International conference to mark the 150th anniversary of the birth of Sándor Ferenczi and the unification of Buda, Pest and Óbuda
Ferenczi150Budapest Anniversary Conference
Budapest, June 9, 2023 – Central European University
By Judit Mészáros
Ladies and Gentlemen, dear Colleagues and Friends,
I am greatly honoured and pleased to be able to welcome you all to the Ferenczi150Budapest conference to celebrate Ferenczi’s birthday in the city where he lived and worked as a physician and a psychoanalyst.
At this special event, we are delighted and honoured to welcome Howard Levine, the chair of this opening plenary and member of the American Psychoanalytic Association, the PINE Psychoanalytic Center and the Contemporary Freudian Society. I also welcome with pleasure Anett Felházi, Secretary of the Hungarian Psychoanalytical Society; Csongor Juhos, President of the Free Association Lisbon; and Csaba Pléh, Fellow of the Hungarian Academy of Sciences and visiting professor at the Central European University.
When Ferenczi met Freud at the age of 35, he was already a physician with considerable experience in psychology as well as an expert in forensic medicine with more than a hundred publications to his name. Their meeting had a profound impact on both their personal lives and the international psychoanalytic movement. Here in Budapest, Ferenczi engaged with the forums available to reach beyond the medical community to the avant-garde intelligentsia and to speak to writers, artists, medical students and social scientists about his new human perspective on psychoanalysis. Psychoanalysis became integrated into the cultural life of the city with incredible speed. Ferenczi’s clinical observations, his theoretical approaches and the professional community that grew around him, the Budapest School, have all played a decisive role in modern psychoanalysis and continue to influence our thinking today.
Half a century later, after his unexpected death in 1933 the Ferenczi Renaissance generation made Ferenczi’s unpublished works available and his legacy was rediscovered. Ferenczi’s theoretical and therapeutic initiatives have been incorporated into contemporary psychoanalysis.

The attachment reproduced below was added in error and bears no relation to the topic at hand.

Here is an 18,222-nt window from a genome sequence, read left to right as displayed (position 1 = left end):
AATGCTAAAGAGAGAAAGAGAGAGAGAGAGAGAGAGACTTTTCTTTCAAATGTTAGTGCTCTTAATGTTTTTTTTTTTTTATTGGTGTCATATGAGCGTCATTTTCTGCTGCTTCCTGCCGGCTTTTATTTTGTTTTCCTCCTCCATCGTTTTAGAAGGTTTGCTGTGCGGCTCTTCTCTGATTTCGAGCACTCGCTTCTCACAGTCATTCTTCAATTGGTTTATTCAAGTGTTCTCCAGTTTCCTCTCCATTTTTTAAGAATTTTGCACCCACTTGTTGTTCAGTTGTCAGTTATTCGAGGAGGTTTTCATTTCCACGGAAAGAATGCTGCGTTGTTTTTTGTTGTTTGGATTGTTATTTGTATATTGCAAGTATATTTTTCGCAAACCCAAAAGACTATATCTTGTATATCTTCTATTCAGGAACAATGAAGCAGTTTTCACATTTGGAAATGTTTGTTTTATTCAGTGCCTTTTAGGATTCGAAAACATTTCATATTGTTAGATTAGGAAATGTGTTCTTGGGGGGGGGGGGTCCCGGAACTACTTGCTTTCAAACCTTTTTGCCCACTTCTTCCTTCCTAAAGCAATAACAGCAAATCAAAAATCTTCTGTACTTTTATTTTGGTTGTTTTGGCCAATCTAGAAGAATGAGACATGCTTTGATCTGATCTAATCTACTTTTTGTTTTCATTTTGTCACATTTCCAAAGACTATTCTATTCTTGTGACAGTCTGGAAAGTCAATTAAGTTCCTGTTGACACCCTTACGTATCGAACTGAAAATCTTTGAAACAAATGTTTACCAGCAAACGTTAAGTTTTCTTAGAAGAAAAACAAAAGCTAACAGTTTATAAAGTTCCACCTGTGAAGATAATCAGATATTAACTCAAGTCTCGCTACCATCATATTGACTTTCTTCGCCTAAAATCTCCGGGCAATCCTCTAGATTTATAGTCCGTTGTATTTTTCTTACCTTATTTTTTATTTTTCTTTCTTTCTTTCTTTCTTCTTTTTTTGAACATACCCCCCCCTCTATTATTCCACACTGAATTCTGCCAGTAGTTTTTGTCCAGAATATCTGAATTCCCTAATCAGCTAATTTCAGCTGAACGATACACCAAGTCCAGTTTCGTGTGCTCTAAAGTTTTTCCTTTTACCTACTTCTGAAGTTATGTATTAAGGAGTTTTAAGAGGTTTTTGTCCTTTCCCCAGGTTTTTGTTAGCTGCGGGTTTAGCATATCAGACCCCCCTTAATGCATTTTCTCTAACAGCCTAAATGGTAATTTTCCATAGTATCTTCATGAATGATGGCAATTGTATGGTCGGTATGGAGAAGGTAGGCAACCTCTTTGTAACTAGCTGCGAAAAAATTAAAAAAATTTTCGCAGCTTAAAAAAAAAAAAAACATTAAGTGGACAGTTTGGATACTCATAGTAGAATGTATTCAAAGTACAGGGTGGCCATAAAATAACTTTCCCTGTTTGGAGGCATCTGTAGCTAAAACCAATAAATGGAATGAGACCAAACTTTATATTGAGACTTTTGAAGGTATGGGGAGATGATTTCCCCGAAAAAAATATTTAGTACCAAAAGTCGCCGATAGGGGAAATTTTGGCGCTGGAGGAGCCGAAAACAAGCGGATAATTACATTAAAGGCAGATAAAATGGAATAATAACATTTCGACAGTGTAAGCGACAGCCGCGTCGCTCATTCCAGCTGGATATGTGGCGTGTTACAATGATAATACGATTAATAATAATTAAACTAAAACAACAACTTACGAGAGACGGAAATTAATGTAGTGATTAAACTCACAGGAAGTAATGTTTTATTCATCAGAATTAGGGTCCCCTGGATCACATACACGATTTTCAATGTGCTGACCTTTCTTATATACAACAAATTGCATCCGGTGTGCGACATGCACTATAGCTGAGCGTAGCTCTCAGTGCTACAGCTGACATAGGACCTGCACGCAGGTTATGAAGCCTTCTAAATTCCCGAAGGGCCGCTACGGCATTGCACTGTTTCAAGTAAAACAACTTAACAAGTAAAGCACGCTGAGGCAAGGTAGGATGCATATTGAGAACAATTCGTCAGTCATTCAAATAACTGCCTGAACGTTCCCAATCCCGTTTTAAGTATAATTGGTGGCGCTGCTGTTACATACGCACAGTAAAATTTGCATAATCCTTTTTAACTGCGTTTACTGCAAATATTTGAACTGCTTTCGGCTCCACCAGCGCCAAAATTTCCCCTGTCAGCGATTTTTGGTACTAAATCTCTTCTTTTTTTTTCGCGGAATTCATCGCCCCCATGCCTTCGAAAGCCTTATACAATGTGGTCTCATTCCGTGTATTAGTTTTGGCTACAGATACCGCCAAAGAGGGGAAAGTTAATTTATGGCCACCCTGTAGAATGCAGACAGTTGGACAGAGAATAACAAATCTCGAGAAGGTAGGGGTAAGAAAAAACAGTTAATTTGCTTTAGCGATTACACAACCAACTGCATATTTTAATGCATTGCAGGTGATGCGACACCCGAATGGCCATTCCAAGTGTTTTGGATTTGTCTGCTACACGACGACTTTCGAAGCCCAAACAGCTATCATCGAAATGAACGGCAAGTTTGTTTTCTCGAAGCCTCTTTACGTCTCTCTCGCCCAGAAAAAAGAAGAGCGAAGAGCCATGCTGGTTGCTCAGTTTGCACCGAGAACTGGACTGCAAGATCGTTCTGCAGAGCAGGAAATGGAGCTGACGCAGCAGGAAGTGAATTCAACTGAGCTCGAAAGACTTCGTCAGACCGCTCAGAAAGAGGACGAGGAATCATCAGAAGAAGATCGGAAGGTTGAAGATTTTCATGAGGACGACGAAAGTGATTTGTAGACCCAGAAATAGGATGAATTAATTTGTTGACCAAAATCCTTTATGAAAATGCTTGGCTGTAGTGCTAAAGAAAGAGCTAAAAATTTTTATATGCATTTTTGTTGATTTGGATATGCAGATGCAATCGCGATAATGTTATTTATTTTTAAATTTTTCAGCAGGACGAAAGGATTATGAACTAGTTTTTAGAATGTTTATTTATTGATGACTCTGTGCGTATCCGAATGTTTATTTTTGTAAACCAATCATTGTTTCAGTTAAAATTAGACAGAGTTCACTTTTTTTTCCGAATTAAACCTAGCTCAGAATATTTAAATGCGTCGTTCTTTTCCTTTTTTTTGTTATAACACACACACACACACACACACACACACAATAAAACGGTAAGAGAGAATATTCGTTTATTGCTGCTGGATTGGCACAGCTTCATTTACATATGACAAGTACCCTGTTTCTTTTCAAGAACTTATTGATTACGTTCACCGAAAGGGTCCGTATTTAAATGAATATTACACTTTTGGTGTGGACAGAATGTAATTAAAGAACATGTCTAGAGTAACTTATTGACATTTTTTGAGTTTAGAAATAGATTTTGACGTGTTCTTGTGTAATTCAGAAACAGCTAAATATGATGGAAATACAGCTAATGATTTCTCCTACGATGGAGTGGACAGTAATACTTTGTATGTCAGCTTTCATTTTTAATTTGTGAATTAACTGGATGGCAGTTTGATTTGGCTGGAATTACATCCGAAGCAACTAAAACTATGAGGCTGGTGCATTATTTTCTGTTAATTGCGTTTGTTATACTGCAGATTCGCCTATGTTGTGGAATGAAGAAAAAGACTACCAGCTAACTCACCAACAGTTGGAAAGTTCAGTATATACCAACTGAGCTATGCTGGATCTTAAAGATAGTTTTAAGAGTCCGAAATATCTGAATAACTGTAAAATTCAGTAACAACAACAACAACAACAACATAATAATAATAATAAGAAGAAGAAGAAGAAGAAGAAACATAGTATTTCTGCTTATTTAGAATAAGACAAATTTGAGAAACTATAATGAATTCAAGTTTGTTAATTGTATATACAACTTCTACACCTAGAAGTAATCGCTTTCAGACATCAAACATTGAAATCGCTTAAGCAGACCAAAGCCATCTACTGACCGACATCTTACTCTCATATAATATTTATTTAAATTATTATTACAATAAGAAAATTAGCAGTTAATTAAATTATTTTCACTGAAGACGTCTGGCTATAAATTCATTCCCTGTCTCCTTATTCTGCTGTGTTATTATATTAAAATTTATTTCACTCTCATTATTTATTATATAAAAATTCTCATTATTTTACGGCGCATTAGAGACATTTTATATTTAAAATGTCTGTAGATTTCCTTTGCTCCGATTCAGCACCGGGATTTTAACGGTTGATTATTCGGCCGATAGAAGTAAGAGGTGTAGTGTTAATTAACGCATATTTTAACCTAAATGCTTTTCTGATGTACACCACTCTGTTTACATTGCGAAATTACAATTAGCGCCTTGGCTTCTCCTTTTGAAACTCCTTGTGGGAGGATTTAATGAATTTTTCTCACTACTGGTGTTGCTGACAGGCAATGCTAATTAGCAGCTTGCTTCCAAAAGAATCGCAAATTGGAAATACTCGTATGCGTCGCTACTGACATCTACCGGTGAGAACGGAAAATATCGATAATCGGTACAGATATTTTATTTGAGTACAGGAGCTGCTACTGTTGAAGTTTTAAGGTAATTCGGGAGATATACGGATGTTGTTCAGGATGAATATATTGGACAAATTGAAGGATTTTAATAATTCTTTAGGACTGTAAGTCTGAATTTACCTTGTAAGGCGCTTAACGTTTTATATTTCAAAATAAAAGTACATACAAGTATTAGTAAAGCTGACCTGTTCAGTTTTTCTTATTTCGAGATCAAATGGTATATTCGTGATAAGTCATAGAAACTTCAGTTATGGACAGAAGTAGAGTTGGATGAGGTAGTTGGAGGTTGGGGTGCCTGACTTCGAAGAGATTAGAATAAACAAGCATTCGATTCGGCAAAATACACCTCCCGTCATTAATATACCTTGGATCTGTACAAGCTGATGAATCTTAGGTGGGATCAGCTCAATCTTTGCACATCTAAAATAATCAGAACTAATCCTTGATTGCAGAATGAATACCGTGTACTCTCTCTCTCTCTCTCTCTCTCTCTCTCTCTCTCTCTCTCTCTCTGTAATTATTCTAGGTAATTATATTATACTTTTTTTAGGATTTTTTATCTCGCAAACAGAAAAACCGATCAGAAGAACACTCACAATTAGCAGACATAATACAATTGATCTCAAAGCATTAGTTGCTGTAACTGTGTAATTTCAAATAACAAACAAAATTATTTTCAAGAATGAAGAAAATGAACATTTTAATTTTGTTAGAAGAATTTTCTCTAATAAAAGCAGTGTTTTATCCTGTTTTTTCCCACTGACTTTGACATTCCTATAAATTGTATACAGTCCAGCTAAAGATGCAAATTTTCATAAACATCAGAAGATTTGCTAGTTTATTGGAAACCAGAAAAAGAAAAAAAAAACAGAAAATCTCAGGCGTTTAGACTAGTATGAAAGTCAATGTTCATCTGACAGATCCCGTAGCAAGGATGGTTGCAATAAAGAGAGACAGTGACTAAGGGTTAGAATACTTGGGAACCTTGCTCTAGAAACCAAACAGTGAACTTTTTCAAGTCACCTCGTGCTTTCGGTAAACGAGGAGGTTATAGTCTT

Founded 35 years ago, in 1988, the Sándor Ferenczi Society has been a strong link in this process. The Society was founded a mid the socio-political changes taking place in Central Eastern Europe and entered the international arena, where colleagues with common interests in scholarship and psychotherapy could come together.
Held in Budapest exactly 30 years ago, in 1993, the Talking Therapy: Ferenczi and the Psychoanalytic Vocation conference launched a series of international Ferenczi conferences. Following each other in rapid succession, these spontaneous international gatherings have presented a wealth of research and clinical experience, thus providing inspiration for further in-depth work. These events have brought together like-minded individuals and groups from distant continents and created a platform for discussion from Europe to North and South America to Asia and Australia.
Here is just a taste of the international conferences that have been mounted as part of the Ferenczi network – with four out of these 15 conferences having been held right here in Budapest.
Local Ferenczi conferences with international participations have also been held around the world, the first among them being in New York (in 1991). Others have been organised in Vancouver (in 2011), Dublin (in 2019), Paris, London and Lisbon (in 2020), and Sao Paulo (1995), to name but a few.
Ferenczi’s once unpublished work has now seen the light of day in the major languages of the world. The first 3 volumes of the most complete edition of his oeuvre is now available in Hungarian – as the Ferenczi Society and the Oriold Publishing House birthday present – the full series will come out in this year. Ferenczi’s reception has taken concrete form in hundreds of books, studies, doctoral theses, exhibitions and films. We have likewise seen the publication of Ferenczi-Groddeck, Ferenczi–Jones and first of all Freud–Ferenczi correspondence, whose significance in the history of scholarship transcends psychoanalysis. Among these achievements is the international cooperative effort together with the Mary Sigourney award granted to the Sándor Ferenczi Society in 2008, that made it possible to purchase Ferenczi’s former office in what had been his villa in the leafy Naphegy section of Budapest. The Ferenczi House, as it has come to be known, and its Archives play an active role in preserving Ferenczi’s and the Budapest School’s intellectual heritage.
On behalf of all of us, I wish to thank the Central European University Budapest, an institution that represents democracy and self-reflective critical thinking, for hosting this scholarly meeting celebration of Ferenczi’s 150th birthday within its walls, which, for political reasons, have now become historic. As a psychoanalyst and outstanding thinker, Ferenczi stood for interdisciplinary openness, sensitivity to social and societal processes, and, above all, respect for human dignity.
This conference gathers clinicians, scholars and historians in the field of psychology. Today, we all face enormous social, economic and ecological challenges. This conference will also engage in a dialogue on how psychoanalysis can contribute to changes that can make our world more human and our lives more joyful.
To this end, I wish you – indeed, all of us – fruitful discussions in a constructive atmosphere and memorable personal encounters.